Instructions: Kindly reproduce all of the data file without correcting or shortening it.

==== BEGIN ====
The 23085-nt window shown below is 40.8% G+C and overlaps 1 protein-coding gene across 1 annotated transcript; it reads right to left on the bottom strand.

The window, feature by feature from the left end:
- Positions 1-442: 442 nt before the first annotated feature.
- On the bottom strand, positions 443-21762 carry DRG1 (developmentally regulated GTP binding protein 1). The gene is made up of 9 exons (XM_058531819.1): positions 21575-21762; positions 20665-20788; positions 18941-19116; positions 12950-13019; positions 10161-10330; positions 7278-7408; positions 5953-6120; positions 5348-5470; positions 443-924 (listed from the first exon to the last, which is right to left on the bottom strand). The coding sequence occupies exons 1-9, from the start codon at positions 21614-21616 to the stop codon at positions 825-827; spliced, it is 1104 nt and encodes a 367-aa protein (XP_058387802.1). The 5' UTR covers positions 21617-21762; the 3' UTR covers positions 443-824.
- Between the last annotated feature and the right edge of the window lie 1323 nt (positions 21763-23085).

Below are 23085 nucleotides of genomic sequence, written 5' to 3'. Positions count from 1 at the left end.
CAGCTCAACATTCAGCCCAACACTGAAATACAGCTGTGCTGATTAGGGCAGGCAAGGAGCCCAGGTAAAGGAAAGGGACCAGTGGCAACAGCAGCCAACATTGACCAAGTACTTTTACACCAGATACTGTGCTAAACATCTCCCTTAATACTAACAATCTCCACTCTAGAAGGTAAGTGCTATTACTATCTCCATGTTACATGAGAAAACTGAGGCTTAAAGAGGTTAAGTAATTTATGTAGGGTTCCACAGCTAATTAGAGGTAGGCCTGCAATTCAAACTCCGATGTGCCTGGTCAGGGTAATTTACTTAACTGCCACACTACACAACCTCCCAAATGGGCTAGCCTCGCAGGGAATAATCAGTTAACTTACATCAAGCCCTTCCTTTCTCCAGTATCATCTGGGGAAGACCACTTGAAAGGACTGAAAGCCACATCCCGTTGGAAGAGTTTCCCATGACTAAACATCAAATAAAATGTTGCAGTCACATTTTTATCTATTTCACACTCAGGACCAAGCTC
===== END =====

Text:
The 23085-nt window shown below is 40.8% G+C and overlaps 1 protein-coding gene across 1 annotated transcript; it reads right to left on the bottom strand.

The window, feature by feature from the left end:
- Positions 1-442: 442 nt before the first annotated feature.
- On the bottom strand, positions 443-21762 carry DRG1 (developmentally regulated GTP binding protein 1). The gene is made up of 9 exons (XM_058531819.1): positions 21575-21762; positions 20665-20788; positions 18941-19116; positions 12950-13019; positions 10161-10330; positions 7278-7408; positions 5953-6120; positions 5348-5470; positions 443-924 (listed from the first exon to the last, which is right to left on the bottom strand). The coding sequence occupies exons 1-9, from the start codon at positions 21614-21616 to the stop codon at positions 825-827; spliced, it is 1104 nt and encodes a 367-aa protein (XP_058387802.1). The 5' UTR covers positions 21617-21762; the 3' UTR covers positions 443-824.
- Between the last annotated feature and the right edge of the window lie 1323 nt (positions 21763-23085).

Below are 23085 nucleotides of genomic sequence, written 5' to 3'. Positions count from 1 at the left end.
CAGCTCAACATTCAGCCCAACACTGAAATACAGCTGTGCTGATTAGGGCAGGCAAGGAGCCCAGGTAAAGGAAAGGGACCAGTGGCAACAGCAGCCAACATTGACCAAGTACTTTTACACCAGATACTGTGCTAAACATCTCCCTTAATACTAACAATCTCCACTCTAGAAGGTAAGTGCTATTACTATCTCCATGTTACATGAGAAAACTGAGGCTTAAAGAGGTTAAGTAATTTATGTAGGGTTCCACAGCTAATTAGAGGTAGGCCTGCAATTCAAACTCCGATGTGCCTGGTCAGGGTAATTTACTTAACTGCCACACTACACAACCTCCCAAATGGGCTAGCCTCGCAGGGAATAATCAGTTAACTTACATCAAGCCCTTCCTTTCTCCAGTATCATCTGGGGAAGACCACTTGAAAGGACTGAAAGCCACATCCCGTTGGAAGAGTTTCCCATGACTAAACATCAAATAAAATGTTGCAGTCACATTTTTATCTATTTCACACTCAGGACCAAGCTC